Beginner’s guide to Ethereum Classic
Ethereum Classic (ETC) is an open-source blockchain network that is embedded with smart contract technology. It operates on the turing-complete virtual machine of Ethereum and it is known as the real Ethereum following the hardfork that took place some years back to yield the new Ethereum which we popularly know.
Ethereum Classic in a Nutshell
- It is the original Ethereum which kept its blockchain distributed ledger intact following the hack of funds deposited in the DAO smart contract.
- It has a total supply of 210 million unlike Ethereum which has no total supply.
- It also creates a decentralized platform which allows developers to build their decentralized applications on it by paying with ETC.
- You can mine ETC or purchase them on exchanges and over-the-counter platforms.
The History behind Ethereum Classic
The shortfalls of Bitcoin after its launch in 2009 became so obvious that the average Joe in crypto could tell for a fact that bitcoin was slow, not scalable enough and also had a very robust protocol making it difficult to add unto it any other use cases. Vitalik Buterin who was then part of the Bitcoin community was aware of these short falls hence proposed the idea of Ethereum. He realized that the blockchain technology could be used in several other instances other than just serving as a validator and security over a network which was then that off bitcoin. Many crypto enthusiasts bought into this idea and the first Initial Coin Offering was conducted within the period of July and August 2014.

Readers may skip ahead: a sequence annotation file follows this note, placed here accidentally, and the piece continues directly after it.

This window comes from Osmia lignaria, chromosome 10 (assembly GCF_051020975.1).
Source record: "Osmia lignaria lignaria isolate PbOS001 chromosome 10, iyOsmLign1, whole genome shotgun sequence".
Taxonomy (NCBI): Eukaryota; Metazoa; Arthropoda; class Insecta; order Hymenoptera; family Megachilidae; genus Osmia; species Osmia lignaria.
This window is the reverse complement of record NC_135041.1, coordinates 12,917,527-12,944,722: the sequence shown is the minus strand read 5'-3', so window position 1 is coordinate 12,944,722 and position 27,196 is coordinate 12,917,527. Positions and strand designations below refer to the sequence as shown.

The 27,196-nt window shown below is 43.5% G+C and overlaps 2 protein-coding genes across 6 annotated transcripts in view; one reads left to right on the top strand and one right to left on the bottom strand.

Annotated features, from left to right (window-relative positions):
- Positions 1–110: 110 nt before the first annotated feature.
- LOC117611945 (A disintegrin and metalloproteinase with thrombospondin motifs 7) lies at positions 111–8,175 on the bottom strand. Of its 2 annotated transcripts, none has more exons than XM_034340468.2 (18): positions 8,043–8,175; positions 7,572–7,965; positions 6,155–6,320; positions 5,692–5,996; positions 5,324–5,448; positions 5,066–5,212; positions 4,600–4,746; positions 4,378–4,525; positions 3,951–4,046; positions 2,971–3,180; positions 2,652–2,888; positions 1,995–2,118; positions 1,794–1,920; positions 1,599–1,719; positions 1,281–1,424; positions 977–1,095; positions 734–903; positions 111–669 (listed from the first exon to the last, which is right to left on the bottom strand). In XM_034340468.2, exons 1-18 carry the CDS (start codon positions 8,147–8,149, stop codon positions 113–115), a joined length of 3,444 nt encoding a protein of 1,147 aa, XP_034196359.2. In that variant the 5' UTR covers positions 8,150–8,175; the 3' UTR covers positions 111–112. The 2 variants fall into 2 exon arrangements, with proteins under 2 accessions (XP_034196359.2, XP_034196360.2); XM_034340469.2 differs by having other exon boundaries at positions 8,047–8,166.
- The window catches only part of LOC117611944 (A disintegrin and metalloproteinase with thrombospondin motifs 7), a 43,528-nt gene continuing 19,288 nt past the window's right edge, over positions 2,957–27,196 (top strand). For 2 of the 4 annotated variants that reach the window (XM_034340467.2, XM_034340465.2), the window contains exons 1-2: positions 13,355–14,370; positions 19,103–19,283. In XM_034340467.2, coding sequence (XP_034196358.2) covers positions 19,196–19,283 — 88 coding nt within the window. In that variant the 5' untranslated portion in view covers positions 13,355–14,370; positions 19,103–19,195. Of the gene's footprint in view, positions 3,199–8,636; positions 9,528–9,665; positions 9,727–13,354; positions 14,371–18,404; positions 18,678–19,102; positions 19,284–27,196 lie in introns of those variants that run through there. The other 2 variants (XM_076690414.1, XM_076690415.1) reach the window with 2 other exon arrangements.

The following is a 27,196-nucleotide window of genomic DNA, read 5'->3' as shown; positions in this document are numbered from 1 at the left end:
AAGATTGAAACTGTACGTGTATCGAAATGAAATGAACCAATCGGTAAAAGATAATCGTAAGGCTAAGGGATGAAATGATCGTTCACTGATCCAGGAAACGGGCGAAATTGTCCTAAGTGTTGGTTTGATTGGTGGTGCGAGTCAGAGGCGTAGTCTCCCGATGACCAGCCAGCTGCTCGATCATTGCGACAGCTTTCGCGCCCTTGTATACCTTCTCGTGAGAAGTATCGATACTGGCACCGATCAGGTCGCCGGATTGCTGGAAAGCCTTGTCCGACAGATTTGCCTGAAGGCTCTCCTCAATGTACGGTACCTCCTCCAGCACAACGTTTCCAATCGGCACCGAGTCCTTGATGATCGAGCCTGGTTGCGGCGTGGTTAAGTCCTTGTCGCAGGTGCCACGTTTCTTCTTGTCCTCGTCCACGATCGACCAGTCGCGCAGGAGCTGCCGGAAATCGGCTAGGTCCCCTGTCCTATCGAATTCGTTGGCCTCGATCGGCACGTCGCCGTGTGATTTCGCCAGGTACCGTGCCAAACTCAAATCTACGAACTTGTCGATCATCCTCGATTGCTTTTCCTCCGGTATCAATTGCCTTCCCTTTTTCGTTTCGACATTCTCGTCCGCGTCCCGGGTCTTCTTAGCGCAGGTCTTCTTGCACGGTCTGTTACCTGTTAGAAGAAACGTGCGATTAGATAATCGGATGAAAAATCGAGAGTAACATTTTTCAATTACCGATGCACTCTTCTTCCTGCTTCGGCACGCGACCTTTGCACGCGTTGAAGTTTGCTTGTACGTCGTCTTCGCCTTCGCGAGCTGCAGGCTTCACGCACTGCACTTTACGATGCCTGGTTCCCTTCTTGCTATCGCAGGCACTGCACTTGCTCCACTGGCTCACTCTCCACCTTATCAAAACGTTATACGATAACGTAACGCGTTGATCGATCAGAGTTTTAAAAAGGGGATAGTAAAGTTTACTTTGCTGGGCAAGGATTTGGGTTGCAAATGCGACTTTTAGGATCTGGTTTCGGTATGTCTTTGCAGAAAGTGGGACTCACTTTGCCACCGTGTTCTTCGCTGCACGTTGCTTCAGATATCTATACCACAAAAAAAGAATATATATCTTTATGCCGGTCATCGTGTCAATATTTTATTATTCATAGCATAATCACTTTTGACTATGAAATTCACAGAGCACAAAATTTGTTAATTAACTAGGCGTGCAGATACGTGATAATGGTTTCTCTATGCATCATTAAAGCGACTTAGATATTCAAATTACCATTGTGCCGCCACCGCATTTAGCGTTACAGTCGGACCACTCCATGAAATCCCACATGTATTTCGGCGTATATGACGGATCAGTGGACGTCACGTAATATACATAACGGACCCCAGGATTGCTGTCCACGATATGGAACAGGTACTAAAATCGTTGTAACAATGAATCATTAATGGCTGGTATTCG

Ethereum was launched on 30th July 2015 with about 60 millions coins of Ethereum minted and distributed to investors of the ICO. After two years of launch the team behind Ethereum decided to integrate a project called Decentralized Autonomous Organization (DAO). The DAO will serve as a decentralized substrate for the development of decentralized blockchain startups. Just as its name goes, this platform would control its affairs with the intervention of any Central body or organization. In view of this vision, a crowd token sale was organized to support the creation of the DAO in May 2016 and a whopping $150 million was raised. Along the line, it was brought to the entire Ethereum community about some security vulnerabilities that the DAO is likely to suffer in the near future. Peter Vessenes was one of the developers who made this announcement yet was ignored by Stephan Tual that funds stored in DAO was still safe despite the disclosed vulnerabilities.